Time to review Philippine overseas employment program
When should a complete review of the Philippine overseas employment program take place? Next year, would be apt. A series of dialogues and roundtable discussions on how to improve the program can be conducted prior to the 40th anniversary of the overseas employment program on May 1, 2014.
It was my father, the late Labor Secretary Blas F. Ople, who spearheaded the overseas employment during the Marcos era. Back then, the recruitment and deployment process was straightforward and simple. Private recruitment agencies were of a manageable number, and the owners of these agencies knew the names, faces, and attitudes of the foreign employers that they dealt with. Today, the supply chain is more complex with brokers, foreign agencies, and lending companies joining the fray.
Decades ago, one speaks of foreign workers with Filipinos foremost in mind as the dominant source of labor particularly in the Middle East. Today, Filipino overseas job applicants compete with other nationalities from Asia, Africa and even Europe for work. Third world countries have seen the economic value of dollar remittances while grappling with the social costs attached to such monthly bonanzas. Still, the Philippines has become a role model for other labor-sending countries given the full complement of institutions, services, and programs in place for migrant workers.
Unlike other labor-sending countries, our laws mandate the Philippine government to help overseas Filipino workers in distress. The labor and foreign affairs departments are required to report to Congress its accomplishments in this area. Legislators, civil society groups, and the media are quick to call the attention of the executive branch whenever the life of an overseas worker hangs in the balance.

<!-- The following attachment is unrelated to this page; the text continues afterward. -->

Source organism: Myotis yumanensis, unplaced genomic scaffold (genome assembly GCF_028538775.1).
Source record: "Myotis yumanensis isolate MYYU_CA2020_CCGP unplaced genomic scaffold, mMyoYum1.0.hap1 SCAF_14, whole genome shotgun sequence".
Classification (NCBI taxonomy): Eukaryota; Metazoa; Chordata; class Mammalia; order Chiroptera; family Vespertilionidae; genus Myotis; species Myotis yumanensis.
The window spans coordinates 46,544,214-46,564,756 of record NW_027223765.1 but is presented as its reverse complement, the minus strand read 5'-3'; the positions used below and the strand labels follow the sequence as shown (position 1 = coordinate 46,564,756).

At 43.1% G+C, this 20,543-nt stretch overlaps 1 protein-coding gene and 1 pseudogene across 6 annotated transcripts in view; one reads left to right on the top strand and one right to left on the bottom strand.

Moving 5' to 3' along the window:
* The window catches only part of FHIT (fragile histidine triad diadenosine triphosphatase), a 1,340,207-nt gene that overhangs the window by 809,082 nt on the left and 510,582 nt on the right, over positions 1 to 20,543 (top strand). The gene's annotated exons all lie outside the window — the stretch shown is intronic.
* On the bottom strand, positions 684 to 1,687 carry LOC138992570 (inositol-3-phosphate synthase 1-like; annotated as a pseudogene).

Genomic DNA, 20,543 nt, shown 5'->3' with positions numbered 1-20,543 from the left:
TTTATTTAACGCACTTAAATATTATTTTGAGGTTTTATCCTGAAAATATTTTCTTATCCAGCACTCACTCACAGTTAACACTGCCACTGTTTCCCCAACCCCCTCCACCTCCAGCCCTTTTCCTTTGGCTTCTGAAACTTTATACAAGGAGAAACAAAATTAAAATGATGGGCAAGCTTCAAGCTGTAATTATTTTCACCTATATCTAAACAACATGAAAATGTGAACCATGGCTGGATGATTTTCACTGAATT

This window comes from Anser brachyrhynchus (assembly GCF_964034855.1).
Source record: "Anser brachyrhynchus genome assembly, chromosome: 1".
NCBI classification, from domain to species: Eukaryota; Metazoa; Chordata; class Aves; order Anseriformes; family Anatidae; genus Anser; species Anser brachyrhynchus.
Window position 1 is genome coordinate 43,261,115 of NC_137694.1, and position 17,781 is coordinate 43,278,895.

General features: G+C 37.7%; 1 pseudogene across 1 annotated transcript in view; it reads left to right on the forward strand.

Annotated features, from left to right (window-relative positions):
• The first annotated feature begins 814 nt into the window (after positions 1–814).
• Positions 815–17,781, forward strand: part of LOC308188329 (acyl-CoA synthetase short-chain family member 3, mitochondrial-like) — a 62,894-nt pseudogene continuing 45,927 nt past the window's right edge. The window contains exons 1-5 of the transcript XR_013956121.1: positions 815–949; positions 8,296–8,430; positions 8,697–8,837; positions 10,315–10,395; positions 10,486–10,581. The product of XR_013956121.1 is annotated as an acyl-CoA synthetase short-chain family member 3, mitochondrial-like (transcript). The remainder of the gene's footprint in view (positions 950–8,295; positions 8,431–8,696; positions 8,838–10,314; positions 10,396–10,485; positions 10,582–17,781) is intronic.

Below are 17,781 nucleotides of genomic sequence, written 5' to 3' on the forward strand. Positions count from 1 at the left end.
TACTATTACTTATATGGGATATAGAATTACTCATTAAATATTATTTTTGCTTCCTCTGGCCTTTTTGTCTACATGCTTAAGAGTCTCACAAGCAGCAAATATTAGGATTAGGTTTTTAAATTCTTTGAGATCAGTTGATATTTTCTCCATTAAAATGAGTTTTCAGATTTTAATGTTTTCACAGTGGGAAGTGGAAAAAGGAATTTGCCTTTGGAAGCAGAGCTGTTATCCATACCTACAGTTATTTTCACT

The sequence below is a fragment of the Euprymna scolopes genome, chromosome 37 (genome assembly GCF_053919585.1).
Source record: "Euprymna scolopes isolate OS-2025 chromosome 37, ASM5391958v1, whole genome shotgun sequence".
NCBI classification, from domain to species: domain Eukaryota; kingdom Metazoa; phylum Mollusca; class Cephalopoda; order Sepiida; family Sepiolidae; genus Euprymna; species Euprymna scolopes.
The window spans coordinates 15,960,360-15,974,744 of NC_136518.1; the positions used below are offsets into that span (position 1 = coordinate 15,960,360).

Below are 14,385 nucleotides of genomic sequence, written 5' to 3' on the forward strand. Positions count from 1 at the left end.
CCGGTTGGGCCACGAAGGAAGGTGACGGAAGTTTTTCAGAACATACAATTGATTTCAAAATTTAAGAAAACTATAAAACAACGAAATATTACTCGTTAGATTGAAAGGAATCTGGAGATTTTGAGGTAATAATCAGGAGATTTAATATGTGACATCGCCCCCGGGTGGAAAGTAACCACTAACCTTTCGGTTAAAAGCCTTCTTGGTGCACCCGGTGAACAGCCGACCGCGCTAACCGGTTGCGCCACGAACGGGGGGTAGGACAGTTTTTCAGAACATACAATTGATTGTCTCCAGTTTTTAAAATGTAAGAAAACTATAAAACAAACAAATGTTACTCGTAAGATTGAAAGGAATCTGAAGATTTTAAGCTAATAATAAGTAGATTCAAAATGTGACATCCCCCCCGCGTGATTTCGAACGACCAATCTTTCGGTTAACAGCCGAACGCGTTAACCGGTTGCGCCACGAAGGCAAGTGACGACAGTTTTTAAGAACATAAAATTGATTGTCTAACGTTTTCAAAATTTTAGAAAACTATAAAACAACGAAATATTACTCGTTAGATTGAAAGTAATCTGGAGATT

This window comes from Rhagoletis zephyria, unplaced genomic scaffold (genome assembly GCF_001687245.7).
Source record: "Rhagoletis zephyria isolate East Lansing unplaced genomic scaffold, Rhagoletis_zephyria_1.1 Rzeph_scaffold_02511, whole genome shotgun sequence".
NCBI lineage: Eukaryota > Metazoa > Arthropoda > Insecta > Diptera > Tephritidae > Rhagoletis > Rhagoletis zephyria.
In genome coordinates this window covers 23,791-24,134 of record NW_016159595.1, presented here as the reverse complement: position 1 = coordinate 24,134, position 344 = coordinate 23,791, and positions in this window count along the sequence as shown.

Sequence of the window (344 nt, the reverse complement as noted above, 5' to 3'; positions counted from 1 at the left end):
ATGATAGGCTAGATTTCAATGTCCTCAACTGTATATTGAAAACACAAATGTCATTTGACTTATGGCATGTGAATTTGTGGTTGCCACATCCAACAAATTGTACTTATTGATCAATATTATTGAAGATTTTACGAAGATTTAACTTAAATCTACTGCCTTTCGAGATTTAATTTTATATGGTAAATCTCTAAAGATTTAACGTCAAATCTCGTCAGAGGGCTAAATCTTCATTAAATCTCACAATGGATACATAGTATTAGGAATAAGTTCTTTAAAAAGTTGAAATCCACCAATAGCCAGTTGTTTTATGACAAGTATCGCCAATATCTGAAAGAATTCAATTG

But with a daily average of 4,000 Filipinos leaving the country to work overseas, the capacity of each embassy or consulate to fulfill such a noble mandate often falls short. The Saudization program itself gave a sharper context to this problem as long lines and makeshift tents within and beside diplomatic premises highlights the need for more staff and resources to service our OFWs. At any given crisis, the embassy or consulate concerned finds itself undermanned and lacking in resources.
No review will be credible unless legitimate Filipino community leaders are allowed to participate. They are in a better position to discuss the ease by which contracts signed in the Philippines are set aside once they set foot in another country. When that happens, the OFWs become extremely vulnerable because they have already traveled so far for a job that was promised in the Philippines only to have the entire description and salary scales changed upon arrival. Under Philippine laws, the recruitment agency must assist the aggrieved workers or face preventive suspension or the outright cancelation of license. The mandatory insurance provision of Republic Act No. 10022 must form part of this review. Many workers leave the country without knowing what they are covered for. Air tickets for distressed workers are included as part of the benefits. Yet, how many distressed OFWs are not even aware of this provision? How many continue to languish in welfare centers because they could not afford a ticket home not knowing that the insurance company can pay for it?
A thorough review of the decades-old Philippine overseas employment program will yield vital and perhaps even disturbing information on how labor migration has transformed the national life.
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